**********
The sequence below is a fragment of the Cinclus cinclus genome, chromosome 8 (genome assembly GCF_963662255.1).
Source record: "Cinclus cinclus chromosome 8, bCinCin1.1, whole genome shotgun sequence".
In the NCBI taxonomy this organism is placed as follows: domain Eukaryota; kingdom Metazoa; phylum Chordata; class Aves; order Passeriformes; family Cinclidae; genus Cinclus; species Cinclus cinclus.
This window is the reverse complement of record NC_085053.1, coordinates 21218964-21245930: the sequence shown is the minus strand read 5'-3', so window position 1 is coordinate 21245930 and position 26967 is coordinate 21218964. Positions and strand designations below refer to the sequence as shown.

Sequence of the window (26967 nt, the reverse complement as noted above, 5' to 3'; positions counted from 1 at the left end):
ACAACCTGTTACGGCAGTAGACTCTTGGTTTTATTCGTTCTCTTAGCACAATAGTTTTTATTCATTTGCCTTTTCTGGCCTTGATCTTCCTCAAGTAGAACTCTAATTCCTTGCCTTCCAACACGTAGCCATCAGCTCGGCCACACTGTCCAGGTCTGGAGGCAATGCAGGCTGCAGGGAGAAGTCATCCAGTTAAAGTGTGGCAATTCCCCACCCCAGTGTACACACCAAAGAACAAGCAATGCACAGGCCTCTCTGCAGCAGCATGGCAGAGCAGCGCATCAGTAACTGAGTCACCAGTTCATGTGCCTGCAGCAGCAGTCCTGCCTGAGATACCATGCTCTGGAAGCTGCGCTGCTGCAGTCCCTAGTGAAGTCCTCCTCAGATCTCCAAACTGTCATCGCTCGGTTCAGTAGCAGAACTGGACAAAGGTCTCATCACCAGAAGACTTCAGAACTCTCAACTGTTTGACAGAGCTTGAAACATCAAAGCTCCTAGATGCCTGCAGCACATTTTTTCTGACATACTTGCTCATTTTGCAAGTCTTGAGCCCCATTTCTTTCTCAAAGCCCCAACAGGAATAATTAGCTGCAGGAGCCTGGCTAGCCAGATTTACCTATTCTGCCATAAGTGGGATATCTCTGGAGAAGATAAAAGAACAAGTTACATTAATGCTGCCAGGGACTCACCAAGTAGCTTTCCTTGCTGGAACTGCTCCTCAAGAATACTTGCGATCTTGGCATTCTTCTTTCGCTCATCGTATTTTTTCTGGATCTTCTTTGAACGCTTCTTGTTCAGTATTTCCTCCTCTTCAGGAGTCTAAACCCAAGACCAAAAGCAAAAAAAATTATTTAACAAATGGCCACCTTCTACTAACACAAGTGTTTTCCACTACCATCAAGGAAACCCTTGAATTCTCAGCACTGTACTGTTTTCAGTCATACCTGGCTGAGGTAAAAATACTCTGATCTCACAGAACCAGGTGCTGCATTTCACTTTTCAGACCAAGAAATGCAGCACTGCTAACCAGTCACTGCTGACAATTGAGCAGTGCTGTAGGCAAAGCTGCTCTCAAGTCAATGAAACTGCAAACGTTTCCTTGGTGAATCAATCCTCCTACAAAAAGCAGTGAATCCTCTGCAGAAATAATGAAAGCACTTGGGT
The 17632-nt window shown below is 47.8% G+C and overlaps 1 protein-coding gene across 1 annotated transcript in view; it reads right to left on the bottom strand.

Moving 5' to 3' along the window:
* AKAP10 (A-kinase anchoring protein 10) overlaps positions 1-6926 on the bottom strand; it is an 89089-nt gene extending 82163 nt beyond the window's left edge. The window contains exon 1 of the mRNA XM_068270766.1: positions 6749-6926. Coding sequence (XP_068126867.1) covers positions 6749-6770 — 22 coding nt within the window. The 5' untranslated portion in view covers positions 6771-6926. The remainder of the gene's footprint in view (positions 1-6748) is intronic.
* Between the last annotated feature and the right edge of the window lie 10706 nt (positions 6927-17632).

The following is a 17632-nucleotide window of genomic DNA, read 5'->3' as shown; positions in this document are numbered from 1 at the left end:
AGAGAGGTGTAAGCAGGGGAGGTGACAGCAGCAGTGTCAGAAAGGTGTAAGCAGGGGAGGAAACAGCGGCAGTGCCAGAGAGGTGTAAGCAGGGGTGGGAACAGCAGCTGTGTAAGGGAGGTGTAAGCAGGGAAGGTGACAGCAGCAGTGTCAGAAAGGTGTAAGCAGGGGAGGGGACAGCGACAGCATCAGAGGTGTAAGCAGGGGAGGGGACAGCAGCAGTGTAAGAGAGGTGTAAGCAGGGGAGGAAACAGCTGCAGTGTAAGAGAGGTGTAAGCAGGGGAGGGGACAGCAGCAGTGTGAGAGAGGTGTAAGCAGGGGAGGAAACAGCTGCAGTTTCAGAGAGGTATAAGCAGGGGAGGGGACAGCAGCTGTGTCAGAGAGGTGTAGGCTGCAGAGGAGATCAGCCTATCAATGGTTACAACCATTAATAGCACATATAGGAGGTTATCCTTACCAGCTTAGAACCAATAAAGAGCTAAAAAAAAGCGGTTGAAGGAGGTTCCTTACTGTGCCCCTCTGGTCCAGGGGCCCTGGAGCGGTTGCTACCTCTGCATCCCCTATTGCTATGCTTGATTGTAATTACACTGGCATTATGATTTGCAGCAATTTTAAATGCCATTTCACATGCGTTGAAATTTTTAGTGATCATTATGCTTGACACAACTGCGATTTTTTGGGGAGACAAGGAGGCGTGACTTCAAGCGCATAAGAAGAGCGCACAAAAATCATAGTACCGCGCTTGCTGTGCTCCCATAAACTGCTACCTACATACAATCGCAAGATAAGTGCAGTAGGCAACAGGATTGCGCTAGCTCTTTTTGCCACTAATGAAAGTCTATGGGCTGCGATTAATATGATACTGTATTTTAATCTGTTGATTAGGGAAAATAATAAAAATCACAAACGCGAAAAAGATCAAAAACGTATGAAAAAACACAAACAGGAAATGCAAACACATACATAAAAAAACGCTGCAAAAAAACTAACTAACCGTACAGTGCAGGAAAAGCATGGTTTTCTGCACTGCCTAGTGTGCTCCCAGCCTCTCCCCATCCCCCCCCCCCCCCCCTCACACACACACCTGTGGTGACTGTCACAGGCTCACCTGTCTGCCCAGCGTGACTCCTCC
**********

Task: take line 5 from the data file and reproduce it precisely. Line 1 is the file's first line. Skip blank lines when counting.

Sequence of the window (26967 nt, the reverse complement as noted above, 5' to 3'; positions counted from 1 at the left end):